Long Beach police and FBI agents have seized an art gallery in the heart of Beverly Hills and confiscated its collection of Russian paintings, antiques and jewelry, alleging that the gallery has been involved in a major drug-dealing case.
Authorities say the owner of the St. Petersburg Art Gallery, 9608 Brighton Way, offered his shop's contents as collateral during a major cocaine buy that he and two other men tried to negotiate earlier this year with undercover narcotics officers.
The owner, Abram (George) Meliksetian, and two others have been charged in federal court with conspiring to buy more than 11 pounds of cocaine with the intent to distribute it, and with possession of the cocaine, valued at $100,000 wholesale.
The FBI said this case grew out of a separate investigation into a massive international drug and money-laundering ring that authorities sought to thwart with a sting operation at the Los Angeles Jewelry Mart two years ago.
At their arraignment Monday, Meliksetian, 59, of Beverly Hills; Manouk (Mike) Mkhsian, 31, of Burbank, and Andranik (Andy) Sogoyan, 29, of Glendale, all entered pleas of not guilty.
The three men have posted bond and have been released pending a March 25 pretrial hearing, Assistant U.S. Atty. Karin J. Immergut said.
Meliksetian declined comment, but his lawyer, Ted Flier, said the case raised "an entrapment issue."
"The police are the supposed sellers," Flier said. It's not like (Meliksetian) was out looking for drugs or to sell drugs."
Mkhsian's lawyer, Paul Caruso, also suggested that his client had been entrapped. "He did nothing but talk big," the attorney said.
Sogoyan denied wrongdoing but would not comment further.
The gallery was seized under a law that allows authorities to claim cars, homes and businesses if they are believed to have been used in drug transactions. Because it was leased to Meliksetian, authorities said they do not intend to keep the building. But they have asked a judge to rule on whether the seizure was justified, in which case its contents will be auctioned off and the proceeds split among investigating agencies.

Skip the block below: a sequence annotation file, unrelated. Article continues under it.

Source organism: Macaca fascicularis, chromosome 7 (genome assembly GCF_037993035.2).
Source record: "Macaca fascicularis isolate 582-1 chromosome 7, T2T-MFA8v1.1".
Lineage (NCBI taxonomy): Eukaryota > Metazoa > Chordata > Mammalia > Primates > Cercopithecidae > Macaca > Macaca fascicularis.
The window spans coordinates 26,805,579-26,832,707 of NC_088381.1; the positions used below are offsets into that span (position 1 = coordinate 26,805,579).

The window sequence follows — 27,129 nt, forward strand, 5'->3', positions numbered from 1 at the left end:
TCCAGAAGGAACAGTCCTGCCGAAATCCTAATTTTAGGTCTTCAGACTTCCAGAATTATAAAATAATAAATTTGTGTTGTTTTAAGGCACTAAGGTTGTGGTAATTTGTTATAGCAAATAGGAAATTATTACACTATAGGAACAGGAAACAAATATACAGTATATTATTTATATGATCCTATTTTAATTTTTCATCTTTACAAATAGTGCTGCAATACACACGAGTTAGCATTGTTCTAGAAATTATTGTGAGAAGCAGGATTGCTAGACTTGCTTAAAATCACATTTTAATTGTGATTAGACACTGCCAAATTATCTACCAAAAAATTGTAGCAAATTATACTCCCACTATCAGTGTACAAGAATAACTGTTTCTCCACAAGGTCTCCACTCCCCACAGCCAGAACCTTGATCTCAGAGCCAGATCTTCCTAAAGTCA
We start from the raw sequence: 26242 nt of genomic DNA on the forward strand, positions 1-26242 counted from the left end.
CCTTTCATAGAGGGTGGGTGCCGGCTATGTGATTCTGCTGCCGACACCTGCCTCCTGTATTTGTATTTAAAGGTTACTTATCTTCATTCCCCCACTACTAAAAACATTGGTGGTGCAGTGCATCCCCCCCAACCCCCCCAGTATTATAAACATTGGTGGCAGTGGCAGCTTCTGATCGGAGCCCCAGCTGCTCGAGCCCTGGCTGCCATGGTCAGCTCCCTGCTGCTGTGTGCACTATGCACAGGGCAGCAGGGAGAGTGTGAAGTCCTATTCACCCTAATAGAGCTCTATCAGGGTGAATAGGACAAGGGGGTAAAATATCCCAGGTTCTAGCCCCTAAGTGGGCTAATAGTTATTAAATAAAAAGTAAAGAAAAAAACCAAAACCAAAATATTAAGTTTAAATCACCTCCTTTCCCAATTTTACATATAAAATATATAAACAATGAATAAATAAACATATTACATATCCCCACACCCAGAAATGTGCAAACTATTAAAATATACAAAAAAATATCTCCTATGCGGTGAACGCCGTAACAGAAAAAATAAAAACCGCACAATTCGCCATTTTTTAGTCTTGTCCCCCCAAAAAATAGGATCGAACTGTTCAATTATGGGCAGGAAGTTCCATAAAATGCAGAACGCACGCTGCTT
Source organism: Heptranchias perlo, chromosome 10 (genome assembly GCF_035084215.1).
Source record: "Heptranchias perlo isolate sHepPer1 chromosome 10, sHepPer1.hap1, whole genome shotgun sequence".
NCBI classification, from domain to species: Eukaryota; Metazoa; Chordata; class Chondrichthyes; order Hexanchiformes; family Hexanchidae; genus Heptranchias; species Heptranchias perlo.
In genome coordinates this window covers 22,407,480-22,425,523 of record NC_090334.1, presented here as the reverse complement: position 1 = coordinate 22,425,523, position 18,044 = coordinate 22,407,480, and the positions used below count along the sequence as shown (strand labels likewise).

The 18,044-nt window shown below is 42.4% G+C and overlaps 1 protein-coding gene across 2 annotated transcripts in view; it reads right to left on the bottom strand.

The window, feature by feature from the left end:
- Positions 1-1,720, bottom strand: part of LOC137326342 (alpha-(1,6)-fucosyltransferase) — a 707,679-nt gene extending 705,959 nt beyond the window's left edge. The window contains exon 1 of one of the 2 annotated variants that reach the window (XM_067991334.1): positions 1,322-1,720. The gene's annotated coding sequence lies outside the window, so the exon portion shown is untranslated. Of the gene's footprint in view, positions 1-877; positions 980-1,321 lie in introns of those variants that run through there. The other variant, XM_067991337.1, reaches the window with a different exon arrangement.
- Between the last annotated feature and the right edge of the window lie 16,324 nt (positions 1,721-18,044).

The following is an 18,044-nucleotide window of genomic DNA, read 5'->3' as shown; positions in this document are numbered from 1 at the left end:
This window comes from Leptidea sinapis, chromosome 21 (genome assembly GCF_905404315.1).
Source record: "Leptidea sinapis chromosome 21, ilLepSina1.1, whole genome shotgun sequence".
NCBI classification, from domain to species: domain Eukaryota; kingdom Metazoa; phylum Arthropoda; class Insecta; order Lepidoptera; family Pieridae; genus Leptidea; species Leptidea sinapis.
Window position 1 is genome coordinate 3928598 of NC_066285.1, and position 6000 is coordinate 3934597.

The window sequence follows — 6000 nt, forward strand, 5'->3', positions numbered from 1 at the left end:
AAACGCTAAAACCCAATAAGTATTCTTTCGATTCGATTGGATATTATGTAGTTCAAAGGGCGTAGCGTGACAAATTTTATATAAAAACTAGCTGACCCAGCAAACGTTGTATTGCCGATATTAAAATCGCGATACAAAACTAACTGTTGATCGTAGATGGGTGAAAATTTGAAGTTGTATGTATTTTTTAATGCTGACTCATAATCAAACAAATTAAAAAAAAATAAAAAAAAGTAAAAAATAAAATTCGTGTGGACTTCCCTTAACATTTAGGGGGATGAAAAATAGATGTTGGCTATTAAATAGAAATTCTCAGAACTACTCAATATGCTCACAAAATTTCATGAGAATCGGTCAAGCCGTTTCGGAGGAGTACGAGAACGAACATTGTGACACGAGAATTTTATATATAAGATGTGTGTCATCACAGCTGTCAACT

"In essence, in our opinion, it was part of the drug transaction," Long Beach Narcotics Detective D. W. Smith said of the gallery's contents. The gallery also was the site of some drug-deal negotiations, he said.
The investigation began about eight months ago, when FBI agents and police based in Long Beach received information that Mkhsian and Sogoyan were involved in a major money-laundering ring operating out of the Jewelry Mart in downtown Los Angeles, Smith said.
Undercover agents posing as drug dealers and money launderers contacted Mkhsian and Sogoyan, and the two men allegedly asked the agents last June to launder $60 million in drug proceeds from New York by funneling it to a bank in Colombia, authorities allege.
According to the FBI, Mkhsian told undercover operatives that he needed someone to launder as much as $10 million a week in drug money, because his old contacts had either been exposed or shut down, as a result of a massive sting operation at the Jewelry Mart.
Mkhsian boasted during meetings with undercover agents that he and Sogoyan had already made $1 million apiece in the drug and money-laundering business, and that the two were handling "large amounts" of cocaine, according to an affidavit filed by an FBI special agent. Mkhsian also told undercover agents "that he had done extensive business in the Soviet Union in the gold, diamond and heroin market, including smuggling and dealing in the black market money exchange," according to the agent.
But before the deal could be finalized, more arrests in the Jewelry Mart investigation stopped the flow of money that needed to be laundered, and Mkhsian and Sogoyan began searching for ways to support their $20,000-a-month lifestyles, authorities allege.
Authorities say Mkhsian and Sogoyan drove expensive cars, owned gas stations and jewelry businesses, and bragged about spending $5,000 on a casual night on the town. "They were impressive partyers," one investigator said in an interview.
In October, the three men--including gallery owner Meliksetian--told undercover operatives that they wanted to buy 110 pounds of cocaine and maybe five times that amount, authorities allege.
During negotiations, the three men showed undercover agents $100,000 in cash at the gallery and offered the shop's contents as collateral to show good faith, Smith said.
The three men later said they wanted to start by buying just 11 pounds of cocaine as a test, and when Meliksetian allegedly went to pick it up near Long Beach Airport on Feb. 7, he was arrested, Smith said. A week later, Mkhsian and Sogoyan turned themselves in, he said.
Since the raid a little more than a week ago, the gallery has been locked and empty. A small note fastened to its front door says, "Sorry, we will be closed temporarily."
U.S. marshals are now taking inventory of the gallery's contents with the help of an independent appraiser. Authorities say the investigation of the alleged drug and money-laundering activity is continuing.
The contents of the art gallery originally were valued at $1 million, Smith said, but the appraiser has determined that many items were selling for a price far beyond their value. Smith estimated that the inventory was worth about $250,000.
One painting with a $60,000 price tag, for instance, was appraised at $800, Smith said. "It has enlightened me," he said, "that one should be careful when buying art."